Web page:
Washington Examiner: Trump tries to woo Kim back into summit26 May 2018 | 18:18 | FOCUS News Agency
But resurrecting a meeting between the two leaders will take a major show of good faith by the Kim regime, according to White House officials and people close to the administration, who worry that North Korea’s provocations are being ignored amid the excessive focus on whether a summit will occur.
“I think we’re all sort of obsessed with this idea of a summit when the bottom line is this all boils down to one thing: Is Kim Jong Un committed to giving up his nuclear weapons and will he agree to a plan to do just that before meeting with Trump?” said Harry Kazianis, director of defense studies at the Center for the National Interest.
Trump’s decision to withdraw from his June 12 meeting with Kim in Singapore came 24 hours after North Korea escalated its criticism of the Trump administration, lobbing insults at Vice President Mike Pence and warning of a “nuclear showdown” with the U.S. in place of diplomatic talks and a nuclear summit.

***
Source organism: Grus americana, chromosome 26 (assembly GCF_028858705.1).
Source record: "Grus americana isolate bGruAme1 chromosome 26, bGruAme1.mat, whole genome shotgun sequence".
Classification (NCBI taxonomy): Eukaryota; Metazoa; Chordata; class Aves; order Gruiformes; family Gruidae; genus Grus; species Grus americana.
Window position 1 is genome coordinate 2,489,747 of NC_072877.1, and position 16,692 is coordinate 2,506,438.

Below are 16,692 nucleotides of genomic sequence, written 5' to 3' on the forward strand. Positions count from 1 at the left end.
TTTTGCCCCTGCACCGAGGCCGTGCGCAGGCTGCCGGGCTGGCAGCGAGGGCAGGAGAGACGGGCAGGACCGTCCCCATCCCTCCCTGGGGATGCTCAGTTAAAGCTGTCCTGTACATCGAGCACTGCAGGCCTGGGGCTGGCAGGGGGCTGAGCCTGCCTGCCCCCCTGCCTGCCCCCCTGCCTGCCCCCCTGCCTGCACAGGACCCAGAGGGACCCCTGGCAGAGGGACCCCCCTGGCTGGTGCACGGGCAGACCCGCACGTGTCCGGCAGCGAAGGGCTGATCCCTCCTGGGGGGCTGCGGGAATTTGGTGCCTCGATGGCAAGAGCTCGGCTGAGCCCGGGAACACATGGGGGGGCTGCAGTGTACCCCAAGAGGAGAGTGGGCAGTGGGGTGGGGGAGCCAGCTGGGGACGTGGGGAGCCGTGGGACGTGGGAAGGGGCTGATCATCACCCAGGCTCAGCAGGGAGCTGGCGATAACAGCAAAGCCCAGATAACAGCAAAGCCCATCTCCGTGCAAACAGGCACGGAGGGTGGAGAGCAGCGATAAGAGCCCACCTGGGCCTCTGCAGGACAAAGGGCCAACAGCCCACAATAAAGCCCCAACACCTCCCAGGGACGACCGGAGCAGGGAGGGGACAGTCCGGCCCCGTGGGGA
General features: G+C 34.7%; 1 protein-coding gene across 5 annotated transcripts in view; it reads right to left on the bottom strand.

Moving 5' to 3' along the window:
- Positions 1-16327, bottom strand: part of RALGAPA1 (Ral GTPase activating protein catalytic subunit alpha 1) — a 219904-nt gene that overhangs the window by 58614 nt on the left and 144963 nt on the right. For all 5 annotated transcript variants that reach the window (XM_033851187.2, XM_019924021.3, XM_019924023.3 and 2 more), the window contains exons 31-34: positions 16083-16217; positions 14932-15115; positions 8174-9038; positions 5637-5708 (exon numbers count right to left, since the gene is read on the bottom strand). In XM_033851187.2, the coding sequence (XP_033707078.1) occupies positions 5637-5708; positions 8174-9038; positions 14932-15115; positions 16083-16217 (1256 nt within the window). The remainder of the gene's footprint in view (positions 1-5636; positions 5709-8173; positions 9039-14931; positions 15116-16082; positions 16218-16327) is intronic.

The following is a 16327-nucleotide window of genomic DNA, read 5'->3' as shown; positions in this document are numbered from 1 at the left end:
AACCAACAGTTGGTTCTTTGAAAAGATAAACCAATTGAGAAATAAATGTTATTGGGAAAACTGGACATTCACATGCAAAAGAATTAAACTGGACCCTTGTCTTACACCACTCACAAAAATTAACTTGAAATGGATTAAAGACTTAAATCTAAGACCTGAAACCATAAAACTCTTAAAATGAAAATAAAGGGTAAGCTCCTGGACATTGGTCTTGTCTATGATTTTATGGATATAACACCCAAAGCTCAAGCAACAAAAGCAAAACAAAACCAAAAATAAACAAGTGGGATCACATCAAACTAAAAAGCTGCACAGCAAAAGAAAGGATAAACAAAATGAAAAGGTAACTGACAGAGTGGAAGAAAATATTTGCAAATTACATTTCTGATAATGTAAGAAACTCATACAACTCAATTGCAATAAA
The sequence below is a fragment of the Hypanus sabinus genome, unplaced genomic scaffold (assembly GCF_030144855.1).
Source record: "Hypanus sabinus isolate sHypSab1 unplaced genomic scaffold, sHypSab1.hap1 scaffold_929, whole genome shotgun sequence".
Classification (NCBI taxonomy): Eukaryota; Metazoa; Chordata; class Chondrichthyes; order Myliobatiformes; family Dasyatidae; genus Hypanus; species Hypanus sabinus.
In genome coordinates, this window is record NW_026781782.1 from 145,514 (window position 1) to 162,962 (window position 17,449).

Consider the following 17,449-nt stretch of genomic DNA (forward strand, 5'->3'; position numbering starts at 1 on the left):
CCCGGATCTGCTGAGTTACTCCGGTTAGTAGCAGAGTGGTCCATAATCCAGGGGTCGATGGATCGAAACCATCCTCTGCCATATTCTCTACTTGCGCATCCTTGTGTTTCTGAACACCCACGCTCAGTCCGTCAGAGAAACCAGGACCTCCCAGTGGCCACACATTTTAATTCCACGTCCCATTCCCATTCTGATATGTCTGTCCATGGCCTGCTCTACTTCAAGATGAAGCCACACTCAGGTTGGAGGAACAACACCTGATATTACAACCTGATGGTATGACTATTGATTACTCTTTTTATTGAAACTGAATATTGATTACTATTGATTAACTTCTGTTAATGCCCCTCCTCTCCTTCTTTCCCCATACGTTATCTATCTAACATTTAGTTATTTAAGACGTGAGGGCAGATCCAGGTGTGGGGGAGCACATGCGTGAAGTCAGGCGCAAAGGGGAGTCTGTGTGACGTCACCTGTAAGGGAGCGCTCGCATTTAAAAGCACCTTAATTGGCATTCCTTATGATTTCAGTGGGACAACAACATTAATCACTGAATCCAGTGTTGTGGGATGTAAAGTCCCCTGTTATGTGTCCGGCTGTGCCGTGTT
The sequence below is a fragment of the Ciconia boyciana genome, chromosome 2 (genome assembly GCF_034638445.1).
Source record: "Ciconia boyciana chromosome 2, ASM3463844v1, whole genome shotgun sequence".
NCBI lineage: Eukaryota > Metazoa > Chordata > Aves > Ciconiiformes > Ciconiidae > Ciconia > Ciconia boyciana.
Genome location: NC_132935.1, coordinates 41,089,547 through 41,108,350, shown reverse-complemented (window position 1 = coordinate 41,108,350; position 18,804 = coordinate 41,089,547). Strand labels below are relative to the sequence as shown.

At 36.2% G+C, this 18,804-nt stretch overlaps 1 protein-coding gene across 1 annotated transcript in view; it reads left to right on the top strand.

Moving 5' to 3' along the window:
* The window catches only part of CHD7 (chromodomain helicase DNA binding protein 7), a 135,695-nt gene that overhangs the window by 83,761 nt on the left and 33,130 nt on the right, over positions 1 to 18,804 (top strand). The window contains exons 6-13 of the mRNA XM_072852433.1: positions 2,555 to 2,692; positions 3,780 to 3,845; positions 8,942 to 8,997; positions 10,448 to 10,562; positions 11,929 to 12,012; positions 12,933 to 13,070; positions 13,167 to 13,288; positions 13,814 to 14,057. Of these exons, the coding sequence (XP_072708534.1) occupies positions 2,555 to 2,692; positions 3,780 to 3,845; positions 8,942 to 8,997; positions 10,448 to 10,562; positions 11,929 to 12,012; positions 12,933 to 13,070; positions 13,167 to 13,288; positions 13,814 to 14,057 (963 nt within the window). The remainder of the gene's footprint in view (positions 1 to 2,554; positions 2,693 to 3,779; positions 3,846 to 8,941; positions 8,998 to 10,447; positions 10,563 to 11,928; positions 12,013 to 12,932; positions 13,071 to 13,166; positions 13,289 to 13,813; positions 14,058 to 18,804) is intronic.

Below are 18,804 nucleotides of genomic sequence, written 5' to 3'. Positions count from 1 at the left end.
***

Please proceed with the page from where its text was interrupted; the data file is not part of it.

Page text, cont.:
“The threat in the statement was the final straw because the summit can’t work under those circumstances,” a senior White House official told the Washington Examiner.
Administration officials began to grow wary of Kim’s commitment to denuclearization long before the isolated nation’s vice minister of foreign minister made the threat in a statement Wednesday night. White House officials revealed to reporters on Thursday that President Trump had sent Joe Hagin, his deputy chief of staff for operations, to Singapore last week along with other senior White House officials to appropriately prepare for the president’s upcoming meeting with Kim. Upon arriving, they learned the North Korean officials who were supposed to join them for planning would no longer be showing up.
Trump has repeatedly stated he remains willing to meet with Kim as planned, though the administration and its allies are unlikely to proceed without seeing the regime take “concrete and verifiable” actions toward dismantling its nuclear weapons program. Or before senior officials like Secretary of State Mike Pompeo have had a chance to communicate with Kim about those actions.
But determining which route to take with North Korea, whether complete denuclearization is the only condition for sanction relief and economic aid or Kim can gradually dismantle his weapons program, has yet to be decided upon within the administration.
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